Arkansas Supreme Court stays ruling that nixed same-sex marriage ban

The Arkansas Supreme Court has granted a stay with the May 9 ruling by Pulaski County Circuit Court Judge Chris Piazza that struck down Arkansas’ ban on same-sex marriage.

The stay effectively halts the issuance of marriage licenses for same-sex couples until an appeal of Piazza’s ruling is completed.

Attorney General Dustin McDaniel requested a stay from the state’s high court after Pulaski County Circuit Judge Chris Piazza apparently struck down Arkansas’ ban on same-sex marriages last Friday. Piazza said Amendment 83, which restricted marriage to one man and one woman, violated the U.S. Constitution.

A statement from the McDaniel’s office noted: “As this office stated in its pleadings, a stay prevents confusion and uncertainty until the Arkansas Supreme Court decides this matter on appeal. The Court today made the right decision to issue a stay, as other courts across the country have done in similar circumstances.”

McDaniel has been on record in support of same-sex marriage rights, but has said his duty as Arkansas’ attorney is to defend Amendment 83, which was approved by almost 75% of the Arkansans who voted in the 2004 general election.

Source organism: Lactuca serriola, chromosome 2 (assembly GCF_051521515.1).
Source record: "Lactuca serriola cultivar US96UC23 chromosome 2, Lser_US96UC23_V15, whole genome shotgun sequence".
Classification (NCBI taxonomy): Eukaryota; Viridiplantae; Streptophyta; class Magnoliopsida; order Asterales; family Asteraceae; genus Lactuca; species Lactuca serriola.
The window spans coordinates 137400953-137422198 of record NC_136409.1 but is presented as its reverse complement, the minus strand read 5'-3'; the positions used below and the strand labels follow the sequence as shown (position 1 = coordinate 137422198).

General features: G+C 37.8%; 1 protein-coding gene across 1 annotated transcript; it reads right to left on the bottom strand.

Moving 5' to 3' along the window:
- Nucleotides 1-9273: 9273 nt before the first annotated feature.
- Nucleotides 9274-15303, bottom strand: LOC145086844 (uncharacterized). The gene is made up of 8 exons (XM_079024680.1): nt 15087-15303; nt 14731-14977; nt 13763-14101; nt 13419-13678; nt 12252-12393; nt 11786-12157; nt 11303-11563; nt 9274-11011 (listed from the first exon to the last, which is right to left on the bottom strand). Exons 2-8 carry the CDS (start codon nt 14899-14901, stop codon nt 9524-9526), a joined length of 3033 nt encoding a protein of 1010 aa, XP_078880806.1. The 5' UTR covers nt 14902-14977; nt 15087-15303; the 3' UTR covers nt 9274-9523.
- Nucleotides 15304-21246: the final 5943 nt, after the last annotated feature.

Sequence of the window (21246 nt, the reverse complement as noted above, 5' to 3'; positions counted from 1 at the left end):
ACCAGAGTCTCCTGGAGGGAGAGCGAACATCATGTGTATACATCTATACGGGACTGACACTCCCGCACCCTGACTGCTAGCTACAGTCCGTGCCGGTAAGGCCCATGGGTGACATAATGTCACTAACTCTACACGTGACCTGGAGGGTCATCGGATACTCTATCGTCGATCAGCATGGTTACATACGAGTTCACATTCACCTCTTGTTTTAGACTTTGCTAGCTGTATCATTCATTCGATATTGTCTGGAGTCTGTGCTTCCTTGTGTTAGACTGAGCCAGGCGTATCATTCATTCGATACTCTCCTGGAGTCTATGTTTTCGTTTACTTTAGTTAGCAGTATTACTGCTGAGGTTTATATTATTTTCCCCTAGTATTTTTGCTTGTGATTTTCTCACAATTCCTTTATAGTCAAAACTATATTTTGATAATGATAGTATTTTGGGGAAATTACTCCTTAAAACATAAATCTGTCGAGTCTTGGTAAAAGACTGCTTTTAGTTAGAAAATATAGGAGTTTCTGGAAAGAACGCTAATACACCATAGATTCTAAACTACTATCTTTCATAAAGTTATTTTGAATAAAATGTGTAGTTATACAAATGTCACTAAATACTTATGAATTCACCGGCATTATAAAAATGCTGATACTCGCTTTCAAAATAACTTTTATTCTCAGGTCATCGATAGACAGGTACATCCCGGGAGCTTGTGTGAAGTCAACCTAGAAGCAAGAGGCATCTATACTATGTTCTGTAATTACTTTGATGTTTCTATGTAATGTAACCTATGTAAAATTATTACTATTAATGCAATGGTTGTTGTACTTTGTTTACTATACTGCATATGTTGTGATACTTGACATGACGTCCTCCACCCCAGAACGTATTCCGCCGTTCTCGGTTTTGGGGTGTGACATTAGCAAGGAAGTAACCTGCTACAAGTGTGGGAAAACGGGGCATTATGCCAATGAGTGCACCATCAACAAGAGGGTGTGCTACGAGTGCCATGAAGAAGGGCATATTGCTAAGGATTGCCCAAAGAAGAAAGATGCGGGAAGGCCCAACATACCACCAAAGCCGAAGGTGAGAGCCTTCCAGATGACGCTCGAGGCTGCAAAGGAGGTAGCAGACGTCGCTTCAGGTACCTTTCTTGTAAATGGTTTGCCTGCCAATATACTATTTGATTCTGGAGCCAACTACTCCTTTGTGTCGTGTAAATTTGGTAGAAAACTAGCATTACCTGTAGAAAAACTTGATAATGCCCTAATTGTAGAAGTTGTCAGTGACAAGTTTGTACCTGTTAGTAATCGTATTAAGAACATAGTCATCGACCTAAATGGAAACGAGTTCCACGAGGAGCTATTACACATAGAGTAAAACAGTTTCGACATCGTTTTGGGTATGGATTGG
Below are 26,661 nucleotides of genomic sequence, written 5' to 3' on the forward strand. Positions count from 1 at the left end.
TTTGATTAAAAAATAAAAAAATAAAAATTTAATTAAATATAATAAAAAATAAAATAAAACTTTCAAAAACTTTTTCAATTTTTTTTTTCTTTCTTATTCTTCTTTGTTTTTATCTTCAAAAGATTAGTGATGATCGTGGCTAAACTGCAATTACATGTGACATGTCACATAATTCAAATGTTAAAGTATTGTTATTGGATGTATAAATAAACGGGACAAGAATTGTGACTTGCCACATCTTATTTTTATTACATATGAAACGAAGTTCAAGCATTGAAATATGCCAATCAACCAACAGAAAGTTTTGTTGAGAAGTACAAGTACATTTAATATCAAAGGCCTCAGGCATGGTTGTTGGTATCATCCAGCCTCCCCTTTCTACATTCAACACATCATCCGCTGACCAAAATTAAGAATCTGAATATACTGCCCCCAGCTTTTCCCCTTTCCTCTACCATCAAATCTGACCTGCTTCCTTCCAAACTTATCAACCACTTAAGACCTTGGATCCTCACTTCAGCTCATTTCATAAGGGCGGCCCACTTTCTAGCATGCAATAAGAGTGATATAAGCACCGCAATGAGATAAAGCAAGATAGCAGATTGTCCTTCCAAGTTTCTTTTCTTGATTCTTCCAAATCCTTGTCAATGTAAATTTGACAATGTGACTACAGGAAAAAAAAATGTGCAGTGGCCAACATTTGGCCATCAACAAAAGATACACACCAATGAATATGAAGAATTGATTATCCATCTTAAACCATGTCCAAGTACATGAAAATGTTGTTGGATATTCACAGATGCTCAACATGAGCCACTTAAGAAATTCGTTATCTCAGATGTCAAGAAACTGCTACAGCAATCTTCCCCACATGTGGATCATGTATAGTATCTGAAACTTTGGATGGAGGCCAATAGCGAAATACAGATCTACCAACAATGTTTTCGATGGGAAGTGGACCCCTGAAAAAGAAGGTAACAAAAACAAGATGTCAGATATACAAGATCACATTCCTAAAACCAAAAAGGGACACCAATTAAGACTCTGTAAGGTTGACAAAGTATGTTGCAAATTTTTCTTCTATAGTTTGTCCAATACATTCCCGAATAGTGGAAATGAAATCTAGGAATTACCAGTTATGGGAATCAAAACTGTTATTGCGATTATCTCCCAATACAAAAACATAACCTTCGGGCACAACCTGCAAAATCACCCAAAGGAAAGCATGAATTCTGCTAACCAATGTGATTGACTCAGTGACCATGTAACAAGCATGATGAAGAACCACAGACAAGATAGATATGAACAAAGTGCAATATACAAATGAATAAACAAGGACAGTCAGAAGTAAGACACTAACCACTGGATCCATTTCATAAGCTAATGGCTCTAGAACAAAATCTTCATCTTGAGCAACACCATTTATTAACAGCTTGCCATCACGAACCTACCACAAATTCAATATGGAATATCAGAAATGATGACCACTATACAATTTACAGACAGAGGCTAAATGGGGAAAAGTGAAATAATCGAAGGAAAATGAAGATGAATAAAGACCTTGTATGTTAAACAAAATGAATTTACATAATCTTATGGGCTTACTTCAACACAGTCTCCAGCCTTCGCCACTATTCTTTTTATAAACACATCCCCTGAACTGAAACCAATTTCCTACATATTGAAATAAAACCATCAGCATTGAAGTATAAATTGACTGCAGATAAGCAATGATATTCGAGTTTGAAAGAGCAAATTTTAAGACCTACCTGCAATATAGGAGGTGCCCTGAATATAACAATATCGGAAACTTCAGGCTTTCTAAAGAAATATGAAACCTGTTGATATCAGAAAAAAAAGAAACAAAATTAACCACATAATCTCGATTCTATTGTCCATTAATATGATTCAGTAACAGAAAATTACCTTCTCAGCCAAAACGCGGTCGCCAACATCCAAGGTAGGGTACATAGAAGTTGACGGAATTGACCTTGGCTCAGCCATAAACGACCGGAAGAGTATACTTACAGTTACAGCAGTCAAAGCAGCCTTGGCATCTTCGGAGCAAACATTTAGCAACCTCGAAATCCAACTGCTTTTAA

The case challenges a statute passed in 1997 and a constitutional amendment to the Arkansas Constitution, approved by voters in 2004. Both exclude same-sex couples from marriage and forbid the state from recognizing same-sex marriages from other jurisdictions.

The case, Wright v. Arkansas, is one of several Arkansas cases and resembles suits in other states. Seventeen states and the District of Columbia allow for same-sex marriages, while 33 states currently prohibit the practice.

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According to this report at Arkansas Times, plaintiffs’ attorney Jack Wagoner said he didn't take the stay as an indication of the court's leaning on a final decision. He added that he'll move ahead in a couple of weeks with pleadings in a federal lawsuit also challenging the state bans.

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